FINANCE Secretary Dr Ken Ngangan discusses the establishment of the PNG Association of Government Accountants and Public Finance Managers. He is the initiator of the association and is its founding president.
It is, as the name suggests, a professional body established to draw membership and participation from accounting and finance professionals in the public sector and to be their voice on matters of professional concern and welfare. It is an initiative undertaken by the Department of Finance, as custodian of the Public Finances (Management) Act, to ensure that financial accounting and reporting standards are set and achieved for efficient delivery of Government goods and services. The Government is the single biggest employer of accounting and finance professionals. It is therefore only proper and logical that this professional body is set up to be the mouthpiece and avenue to develop the profession in the public sector. The eight main objectives and purpose are to:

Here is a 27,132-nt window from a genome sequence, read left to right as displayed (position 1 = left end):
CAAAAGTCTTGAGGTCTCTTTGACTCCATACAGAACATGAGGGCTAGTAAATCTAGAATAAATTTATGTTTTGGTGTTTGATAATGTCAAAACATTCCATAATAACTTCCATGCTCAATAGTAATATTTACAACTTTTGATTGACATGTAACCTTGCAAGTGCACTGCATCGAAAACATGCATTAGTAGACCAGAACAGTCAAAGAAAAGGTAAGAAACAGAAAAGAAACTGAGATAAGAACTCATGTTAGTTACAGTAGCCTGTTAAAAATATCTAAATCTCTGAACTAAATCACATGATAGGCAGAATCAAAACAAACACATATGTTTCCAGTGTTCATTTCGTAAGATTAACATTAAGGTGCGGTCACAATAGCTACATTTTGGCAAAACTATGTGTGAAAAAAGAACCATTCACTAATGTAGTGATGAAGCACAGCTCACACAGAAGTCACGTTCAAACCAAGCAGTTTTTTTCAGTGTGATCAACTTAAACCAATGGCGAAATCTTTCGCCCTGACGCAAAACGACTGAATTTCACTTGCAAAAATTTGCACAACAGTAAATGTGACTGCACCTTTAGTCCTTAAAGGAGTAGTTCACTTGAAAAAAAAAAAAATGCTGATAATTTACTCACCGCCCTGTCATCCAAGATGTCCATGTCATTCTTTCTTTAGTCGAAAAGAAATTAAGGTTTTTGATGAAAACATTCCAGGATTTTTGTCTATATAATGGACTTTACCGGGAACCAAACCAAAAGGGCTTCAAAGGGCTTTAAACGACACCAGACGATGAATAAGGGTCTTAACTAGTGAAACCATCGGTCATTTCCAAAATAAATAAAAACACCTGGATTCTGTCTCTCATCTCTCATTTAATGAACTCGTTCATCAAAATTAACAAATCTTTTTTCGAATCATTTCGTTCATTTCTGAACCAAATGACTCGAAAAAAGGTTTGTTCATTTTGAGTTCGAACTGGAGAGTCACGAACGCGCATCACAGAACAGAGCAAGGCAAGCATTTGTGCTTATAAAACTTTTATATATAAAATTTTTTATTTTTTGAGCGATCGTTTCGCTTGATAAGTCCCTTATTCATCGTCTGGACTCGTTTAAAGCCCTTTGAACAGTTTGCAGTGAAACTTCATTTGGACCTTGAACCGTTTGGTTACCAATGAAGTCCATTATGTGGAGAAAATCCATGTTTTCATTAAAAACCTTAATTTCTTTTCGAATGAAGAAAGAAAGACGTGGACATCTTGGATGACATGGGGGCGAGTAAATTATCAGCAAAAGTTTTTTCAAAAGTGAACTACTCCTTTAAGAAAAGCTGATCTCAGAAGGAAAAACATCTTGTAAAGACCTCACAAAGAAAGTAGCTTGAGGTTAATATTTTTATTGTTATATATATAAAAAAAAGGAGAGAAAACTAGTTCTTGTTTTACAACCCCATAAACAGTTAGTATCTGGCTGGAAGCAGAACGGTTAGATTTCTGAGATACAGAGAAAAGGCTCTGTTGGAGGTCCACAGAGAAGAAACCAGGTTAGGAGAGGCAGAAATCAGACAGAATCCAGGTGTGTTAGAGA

It complements rather than compete with CPAPNG and other sister professional bodies. Our members can also be members of these and bodies, as long as they qualify to become members. The only difference is that the PNGAGA and PFM is set up to cater for the professional welfare and development of those professionals in the public sector whose job is about being members of the team that manages and accounts for public monies. Members of CPAPNG are drawn generally from both the private and public sectors. We want to work with our sister bodies because as members of the same profession, there are common and cross-cutting issues which we can work together on and share ideas, key among them is professional development and raising and maintaining a high standard of practice and conduct. The contribution of CPAPNG in this respect over the past years has been immense and deserves high commendation.